Self-collected cervical screening FAQ

Dr Sarah Tedjasukmana


Dr Sarah Tedjasukmana

General Practitioner; Co-Director, Sydney Perinatal Doctors

Doctors and patients are still unsure about self-collected cervical screening tests, but should they be?

When the cervical screening HPV test replaced Pap smears in 2018, there was discussion of patients collecting their own samples, but it was widely discouraged and reserved for only certain under-screened patients who would otherwise not test at all.

“Now almost anybody’s suitable for self-collection,” says Dr Rebecca South, Clinical Lead of the Inner West Women’s Health Centre.

So why has the advice changed?

“We didn’t have the same evidence that we have now,” says Professor Deborah Bateson, Medical Director of Family Planning NSW. “We were using different types of tests that actually weren’t quite as accurate.”

The original signal amplification tests have been replaced with the same PCR as used in a clinician-collect sample, and a 2018 meta-analysis showed them to be equivalent in sensitivity and accuracy. “We should all feel very comfortable and confident that the accuracy is there,” says Professor Bateson.

When they say anybody is suitable, do they really mean anybody?

Professor Bateson says there are very few exceptions. Essentially, any patient who requires a co-test cannot self-collect.

Patients Ineligible for Self-Collect

  • patients with symptoms, e.g. post coital bleeding (this is no longer a screening test)
  • patients undergoing a test of cure for previous abnormalities
  • patients who were exposed to diethylstilbestrol (DES) in utero
  • patients with a total hysterectomy AND history of high grade squamous intraepithelial lesion

These patients require a clinician-collected cervical sample.

Patients opting to self-collect need clear and detailed instructions on how to collect the sample. “They sometimes cannot believe how easy it is,” says Dr South.

Most pathology labs now offer tear off sheets the GP can use to explain to the patient. Dr South also recommends a poster in the practice bathroom.

It’s worth noting that different labs have different requirements. While most take just the red-topped swab, some may require it to be swirled in a ThinPrep vial.

There’s hope that self-collection can screening in patients who have never been screened, especially those with prior trauma. Professor Bateson says more male GPs may now be comfortable discussing and organising screening with patients. “It opens up the possibility to alternative models of care like telehealth,” she says.

The self-collect swab technique can also be used by the doctor or nurse for a patient unable to take their own sample, for example due to disability. This would still be listed as self-collect on the order form, but may be more appropriate for the patient than a speculum exam.

Potential test outcomes and their implications should be explained before the test is taken, whether self-collected or clinician collected. GPs may find the flowcharts in the guidelines useful, or the healthcare provider toolkit from the screening programme.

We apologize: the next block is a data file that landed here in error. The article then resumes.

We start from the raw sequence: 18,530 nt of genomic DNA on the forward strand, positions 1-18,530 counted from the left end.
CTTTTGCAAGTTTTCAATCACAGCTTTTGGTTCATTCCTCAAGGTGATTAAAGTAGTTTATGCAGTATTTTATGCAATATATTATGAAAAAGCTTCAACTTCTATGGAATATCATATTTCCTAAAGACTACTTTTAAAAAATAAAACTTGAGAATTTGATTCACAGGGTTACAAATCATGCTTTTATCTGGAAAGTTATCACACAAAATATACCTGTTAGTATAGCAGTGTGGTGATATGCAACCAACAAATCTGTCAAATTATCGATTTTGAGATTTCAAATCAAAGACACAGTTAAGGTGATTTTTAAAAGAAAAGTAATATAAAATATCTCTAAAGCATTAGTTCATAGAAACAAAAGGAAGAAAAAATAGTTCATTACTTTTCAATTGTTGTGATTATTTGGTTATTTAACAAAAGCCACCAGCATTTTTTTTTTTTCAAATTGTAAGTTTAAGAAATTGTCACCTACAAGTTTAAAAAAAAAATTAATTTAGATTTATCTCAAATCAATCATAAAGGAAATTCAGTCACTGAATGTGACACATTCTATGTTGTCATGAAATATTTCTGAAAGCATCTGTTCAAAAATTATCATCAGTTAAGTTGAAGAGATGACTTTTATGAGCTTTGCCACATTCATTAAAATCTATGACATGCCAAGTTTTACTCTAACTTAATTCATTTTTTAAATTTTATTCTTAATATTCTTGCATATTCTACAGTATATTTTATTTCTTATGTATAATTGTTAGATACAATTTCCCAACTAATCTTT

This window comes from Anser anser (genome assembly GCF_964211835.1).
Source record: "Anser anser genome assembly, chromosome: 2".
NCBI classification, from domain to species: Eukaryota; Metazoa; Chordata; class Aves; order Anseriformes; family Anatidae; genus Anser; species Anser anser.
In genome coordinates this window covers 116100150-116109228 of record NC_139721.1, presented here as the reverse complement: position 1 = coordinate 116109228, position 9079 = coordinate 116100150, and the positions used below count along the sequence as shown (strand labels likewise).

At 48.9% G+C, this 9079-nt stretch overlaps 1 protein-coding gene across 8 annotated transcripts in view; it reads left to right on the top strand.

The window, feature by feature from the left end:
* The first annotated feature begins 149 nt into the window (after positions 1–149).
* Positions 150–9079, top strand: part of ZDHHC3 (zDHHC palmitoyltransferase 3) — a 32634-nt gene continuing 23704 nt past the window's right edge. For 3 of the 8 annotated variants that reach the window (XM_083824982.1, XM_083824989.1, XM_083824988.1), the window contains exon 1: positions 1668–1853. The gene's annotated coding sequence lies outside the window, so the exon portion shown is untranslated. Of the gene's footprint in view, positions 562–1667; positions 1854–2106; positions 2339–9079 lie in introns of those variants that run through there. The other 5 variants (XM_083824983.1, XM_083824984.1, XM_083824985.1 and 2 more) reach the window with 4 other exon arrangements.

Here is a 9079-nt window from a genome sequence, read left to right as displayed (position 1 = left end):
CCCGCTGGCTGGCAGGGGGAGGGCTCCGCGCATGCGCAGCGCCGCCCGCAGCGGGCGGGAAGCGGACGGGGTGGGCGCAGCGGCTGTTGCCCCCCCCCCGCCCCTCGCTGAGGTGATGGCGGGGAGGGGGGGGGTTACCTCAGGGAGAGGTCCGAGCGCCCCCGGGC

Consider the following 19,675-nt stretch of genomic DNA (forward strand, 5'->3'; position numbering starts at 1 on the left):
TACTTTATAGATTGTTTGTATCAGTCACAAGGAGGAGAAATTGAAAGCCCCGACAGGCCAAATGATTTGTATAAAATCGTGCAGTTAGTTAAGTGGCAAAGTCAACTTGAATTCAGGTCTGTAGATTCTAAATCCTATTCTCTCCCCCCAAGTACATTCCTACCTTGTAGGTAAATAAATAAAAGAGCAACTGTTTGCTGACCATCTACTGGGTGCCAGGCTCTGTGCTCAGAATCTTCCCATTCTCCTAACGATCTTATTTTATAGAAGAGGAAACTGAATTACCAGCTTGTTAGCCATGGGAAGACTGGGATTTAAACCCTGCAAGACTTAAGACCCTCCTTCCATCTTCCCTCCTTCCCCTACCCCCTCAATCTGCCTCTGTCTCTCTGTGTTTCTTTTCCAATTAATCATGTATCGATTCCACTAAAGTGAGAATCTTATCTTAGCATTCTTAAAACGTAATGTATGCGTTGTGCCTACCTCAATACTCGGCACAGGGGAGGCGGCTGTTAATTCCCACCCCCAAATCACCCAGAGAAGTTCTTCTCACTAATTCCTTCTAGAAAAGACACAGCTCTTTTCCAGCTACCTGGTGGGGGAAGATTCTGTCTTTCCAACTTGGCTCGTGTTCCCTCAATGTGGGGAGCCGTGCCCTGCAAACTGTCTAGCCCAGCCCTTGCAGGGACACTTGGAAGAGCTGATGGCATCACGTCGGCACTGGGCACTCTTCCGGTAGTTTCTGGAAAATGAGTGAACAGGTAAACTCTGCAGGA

“The majority are going to be negative,” says Professor Bateson. Over 90% of screened patients will be told to repeat the screen in 5 years.

Patients who test positive for HPV 16 or 18 on self-collect need to be sent straight for colposcopy (there is no need for cytology). “With non 16 or 18 HPV, we need cytology for risk categorisation,” says Professor Bateson. These patients will need to return to the GP for a speculum exam.

Many doctors have expressed concerns that self-collection prevents opportunistic vulval and cervical examination. Professor Bateman says this examination was never the intent of cervical screening speculum use. The speculum is to ensure “cells from the cervix, ideally from the transformation zone.”

Dr South thinks vulvas are “probably not examined enough”, and she stresses the importance of asking about vulval symptoms such as itch or change in discharge. “Symptoms need to be examined, but we don’t necessarily need to cloud that issue with cervical screening,” she says, explaining that the doctor can examine the vulva, and the patient can still self-collect.

Cervical screening is safe in pregnancy, and Dr South says pregnant women are likely to prefer to self-collect. In fact, the technique is almost identical to the third trimester vaginal swab.

What about vaccinations?

“In line with the WHO recommendations, we’ve now gone to a single dose of HPV vaccination,” Dr South says. The nine-valent Gardasil will continue to be offered in schools, or available as a catch up dose at the GP until the age of 26.

Patients who are vaccinated after 26, or younger patients who are immune compromised, still need three doses, says Professor Bateson. She recommends keeping up to date with the relevant section in the Australian Immunisation Handbook.

Can we eliminate cervical cancer?

The World Health Organisation aims to eliminate cervical cancer by 2035, and Professor Bateson says Australia is on track to becoming the first country in the world to do so.

“Elimination doesn’t mean eradication,” she clarifies. It means fewer than 4 cases per 100,000 women per year.

The vaccination programme and improved cervical screening tests have already made a significant difference to cervical cancer rates in Australia, and Professor Bateson sees self-collect samples as the last piece in the puzzle.

“We now have the tools and the technology to eliminate a cancer,” she says.

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Dr Sarah Tedjasukmana


Dr Sarah Tedjasukmana

General Practitioner; Co-Director, Sydney Perinatal Doctors

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